Right around the trade deadline this past season, some speculated that the Mariners might make a move for New York Yankees starting pitcher Phil Hughes. The M’s didn’t, and in doing so dodged a bullet.
But now, with the M’s presumably in the hunt for another starting pitcher to anchor the wide-open back end of the rotation, speculation could conceivably wander back to Hughes as a potential free agent acquisition. Once again, Jack Zduriencik should get his dodging shoes on. Here’s why.
A couple of years ago Phil Hughes was one of the hotter commodities in the Yankees farm system and in all of baseball. But since making his debut in 2007, the 27 year-old righty has been a model of inconsistency.
In seven seasons at the show, Hughes has only come close to pitching 200 innings once — with 191 in 2012 — and has only kept his ERA under 4.00 once, in 2009. His cumulative numbers look like this: a win/loss line of 56-50, an ERA of 4.54, a WHIP of 1.32, and 112 homers given up in 780.2 innings pitched.
Last season the Yankees paid Hughes over $7 million to be a bum. Granted, last season the M’s paid Joe Saunders $6.5 million to be consistently pedestrian, but Hughes is probably inexplicably going to command a contract in the five to seven million range per season again — though he probably won’t demand more than a two-to-three year deal.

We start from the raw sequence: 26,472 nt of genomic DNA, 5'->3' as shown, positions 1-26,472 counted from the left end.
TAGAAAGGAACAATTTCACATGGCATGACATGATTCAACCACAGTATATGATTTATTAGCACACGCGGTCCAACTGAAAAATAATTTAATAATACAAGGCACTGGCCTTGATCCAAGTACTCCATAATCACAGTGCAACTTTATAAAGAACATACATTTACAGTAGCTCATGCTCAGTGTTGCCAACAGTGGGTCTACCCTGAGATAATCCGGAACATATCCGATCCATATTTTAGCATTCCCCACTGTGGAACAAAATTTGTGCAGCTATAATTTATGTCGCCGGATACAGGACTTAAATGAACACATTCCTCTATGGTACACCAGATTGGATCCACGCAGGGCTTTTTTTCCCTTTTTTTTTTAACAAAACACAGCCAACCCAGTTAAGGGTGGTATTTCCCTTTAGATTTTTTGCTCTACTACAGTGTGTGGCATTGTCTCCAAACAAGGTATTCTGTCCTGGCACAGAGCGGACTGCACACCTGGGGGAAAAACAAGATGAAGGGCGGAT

There are several free agent pitchers out there in the same price range who will provide more consistent and positive production for their price tag ( see Jason Vargas).
Some of Hughes’ numbers, specifically homers, have been sorely inflated by pitching in Yankee Stadium, which might as well be Cape Canaveral for home run specialists, but he also has benefited by playing for a team that has given him great run support during his tenure, which has probably devalued his win/loss record.
His home/road splits show a stark contrast in his numbers, with him having a relatively serviceable ERA of 4.10 on the road (.86 points lower than at home), but he still has underwhelmed in almost every respect throughout his career.
Hughes himself has asserted that injuries have changed his mechanics — and others have noted a drop in velocity. It’s not a stretch to say after seven years that Hughes will never live up to his potential.
It’s possible a change of scenery will do him well, and could even turn his career around, but the M’s shouldn’t be the ones to put the money down. Safeco Field would be an ideal location for Hughes, as he’s generally described as fly-ball pitcher, but regardless, the M’s should still avoid him. Hughes is too risky a bet right now.
The M’s have money to spend and there are far wiser ways to spend money than on a former first round pick who is still expected to receive a lot of guaranteed cash for on-field production that was theorized to come but never did.
I could be completely misjudging Hughes’ potential, but right now the combination of his poor overall performance, injury history, and price tag should raise major red flags. The M’s don’t need red flags right now, they need to sign free agents who actually deserve the money they’re given.